As part of its continuing effort to improve on-campus living, UB
yesterday opened Crossroads Culinary Center, a new dining facility
that puts the university at the forefront of the collegiate dining
The $12 million makeover of the dining facility in Red Jacket
Quadrangle in the Ellicott Complex, North Campus, transforms the
1970s-era dining hall into a modern dining center featuring a
sleek, glass-walled lobby, fireside lounge and a dizzying array of
food choices that reflect UB’s diverse student body.
“This is truly an exciting time to be at UB,” says
President Satish K. Tripathi. “We have many important
initiatives moving forward—all focused on enriching the
university experience and creating a climate of excellence and
innovation for our students, faculty and staff.
“Our new Crossroads Culinary Center is the latest
state-of-the-art project to be completed on a UB campus. This
facility is one of five LEED-designed building projects completed
since last summer,” he adds.
Instead of the traditional method of serving food, which
resembles an assembly line, the new dining facility, also known as
“C3,” follows a marché-style concept, which
focuses on fresh foods prepared to order in full view of the
students at individual stations.
The opening of C3 marks another milestone in the UB
2020 strategic plan to transform UB into a premier public
research university. The design of the space, the marché
concept and diverse menu offerings all enhance the student
experience and are consistent with the effort to improve the
living-learning spaces of students on UB’s three
Beginning with the opening of William R. Greiner Residence Hall
in 2011 and continuing through the opening of Barbara and Jack
Davis Hall, the Clinical and Translational Research Center and John
and Editha Kapoor Hall, UB will have opened five major new
buildings across its three campuses, in addition to completing
several other projects, such as the innovative UB Solar Strand at
the Flint Road entrance to the North Campus.
C3 has an array of eco-friendly features and is designed to be
certified silver under the U.S. Green Building Council’s
Leadership in Energy and Environmental Design (LEED) rating system.
It builds upon other eco-friendly North Campus buildings, such as
Greiner Hall and Davis Hall, and Kapoor Hall on South Campus.
“Just as UB continues to pursue academic excellence, we
are committed to pursuing excellence in every facet of the
university, including on-campus dining,” says Dennis Black,
vice president for university life and services. “Not only
will Crossroads provide magnificent food to generations of
students, it will add to the overall experience of attending
Each food station has its own seating area with decor to
complement it. The food stations include Oreganos (Italian), Blue
Dragon (Asian wok), Global Noodle (pho), Seasons (salads), Strictly
Vegetarian (meatless), Baked Creations (pizza/deli), Carve
(Brazilian churrascaria), Foundations (comfort) and Temptations
“The food and the layout of the dining area give our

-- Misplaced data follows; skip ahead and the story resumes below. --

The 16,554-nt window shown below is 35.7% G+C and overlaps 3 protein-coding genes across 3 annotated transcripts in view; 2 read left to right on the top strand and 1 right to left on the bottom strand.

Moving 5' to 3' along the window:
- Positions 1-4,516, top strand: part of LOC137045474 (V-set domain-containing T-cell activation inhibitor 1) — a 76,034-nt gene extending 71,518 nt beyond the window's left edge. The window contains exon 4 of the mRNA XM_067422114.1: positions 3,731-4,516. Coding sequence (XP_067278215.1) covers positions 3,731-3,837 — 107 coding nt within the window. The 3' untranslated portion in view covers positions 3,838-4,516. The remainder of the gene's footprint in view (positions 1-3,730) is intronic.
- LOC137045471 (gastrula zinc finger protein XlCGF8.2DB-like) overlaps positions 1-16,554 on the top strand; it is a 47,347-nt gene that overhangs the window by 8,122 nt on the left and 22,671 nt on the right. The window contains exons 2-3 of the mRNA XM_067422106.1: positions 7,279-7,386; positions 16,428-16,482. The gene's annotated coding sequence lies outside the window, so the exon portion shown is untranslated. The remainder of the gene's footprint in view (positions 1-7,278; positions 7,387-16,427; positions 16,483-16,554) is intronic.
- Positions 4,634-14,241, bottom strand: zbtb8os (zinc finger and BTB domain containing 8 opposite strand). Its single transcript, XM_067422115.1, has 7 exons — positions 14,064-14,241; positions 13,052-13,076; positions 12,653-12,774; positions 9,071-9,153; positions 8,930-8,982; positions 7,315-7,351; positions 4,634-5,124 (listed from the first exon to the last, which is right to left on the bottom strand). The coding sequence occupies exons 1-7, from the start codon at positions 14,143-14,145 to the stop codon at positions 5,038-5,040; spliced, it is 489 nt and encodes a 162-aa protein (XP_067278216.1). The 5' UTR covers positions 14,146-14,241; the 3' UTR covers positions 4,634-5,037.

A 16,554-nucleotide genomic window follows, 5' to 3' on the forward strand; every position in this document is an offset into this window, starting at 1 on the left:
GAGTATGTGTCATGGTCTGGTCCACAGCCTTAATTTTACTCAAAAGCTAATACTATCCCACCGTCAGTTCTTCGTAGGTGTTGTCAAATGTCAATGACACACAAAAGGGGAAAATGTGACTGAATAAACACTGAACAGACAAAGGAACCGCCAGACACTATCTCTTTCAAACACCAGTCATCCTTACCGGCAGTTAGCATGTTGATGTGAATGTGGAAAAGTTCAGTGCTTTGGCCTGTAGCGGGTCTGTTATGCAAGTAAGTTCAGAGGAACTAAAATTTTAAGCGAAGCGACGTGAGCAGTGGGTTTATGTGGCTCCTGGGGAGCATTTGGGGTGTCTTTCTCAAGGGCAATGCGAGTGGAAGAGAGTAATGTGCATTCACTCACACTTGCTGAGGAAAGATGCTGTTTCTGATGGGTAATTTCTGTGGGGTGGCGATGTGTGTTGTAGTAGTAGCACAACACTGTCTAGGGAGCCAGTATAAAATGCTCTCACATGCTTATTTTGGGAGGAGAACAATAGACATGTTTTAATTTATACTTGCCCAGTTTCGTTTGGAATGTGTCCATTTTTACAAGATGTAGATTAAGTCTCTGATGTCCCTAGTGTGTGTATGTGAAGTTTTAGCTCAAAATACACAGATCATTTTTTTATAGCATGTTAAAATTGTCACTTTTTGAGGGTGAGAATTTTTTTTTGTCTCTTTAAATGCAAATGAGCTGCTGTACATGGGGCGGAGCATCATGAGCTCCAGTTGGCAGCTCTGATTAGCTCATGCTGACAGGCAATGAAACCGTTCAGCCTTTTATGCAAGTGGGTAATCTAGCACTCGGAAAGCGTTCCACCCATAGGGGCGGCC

customers the experience of going to eight different restaurants,
all in one night,” says Jeff Brady, executive director of
Campus Dining and Shops (CDS), which manages the culinary center
and other dining facilities, catering, vendors and retail
operations at UB.
“We have assembled some of the best chefs and toured
cutting-edge restaurants and several highly rated university dining
programs around the country to put together what we feel will be
the model for collegiate dining going forward,” he adds.
The project, which began in May 2010, includes a
10,000-square-foot addition and a 20,000-square-foot renovation.
With a seating capacity of more than 650, the new dining center
will serve more than 2,000 students per day.
“We are really impressed with the attention to detail, the
healthy dining choices and the student-centric designs of
Crossroads,” says Andrea Costantino, director of Campus
Living. “A tremendous amount of thought went into the design
of the building, the menu and the space, all with the goal of
enhancing the student experience here at UB. The students will be
During construction of the new dining center, UB recycled
materials when possible. For example, contractors dug up and saved
old brick pavers from outside Red Jacket that will be reused at the
Solar Strand, a unique solar power installation that powers
hundreds of student apartments. Additionally, all food scraps will
be composted on site and the cooking oil recycled into biodiesel by
Buffalo Biodiesel in Tonawanda.
Another aspect of the project was its focus on local
manufacturing and sourcing materials from Western New York; UB
contracted with about 30 regional companies. Among them were
Niagara Ceramics of Buffalo and Liberty Tabletop of Sherrill, which
will supply the china and flatware, respectively.
CDS will add 15 full-time union positions and four management
positions, and double the number of student employees, from 60 to
“We are excited to be growing and to see the excitement
from the students, faculty and staff—I’m thrilled to be
part of this vital project,” Brady says.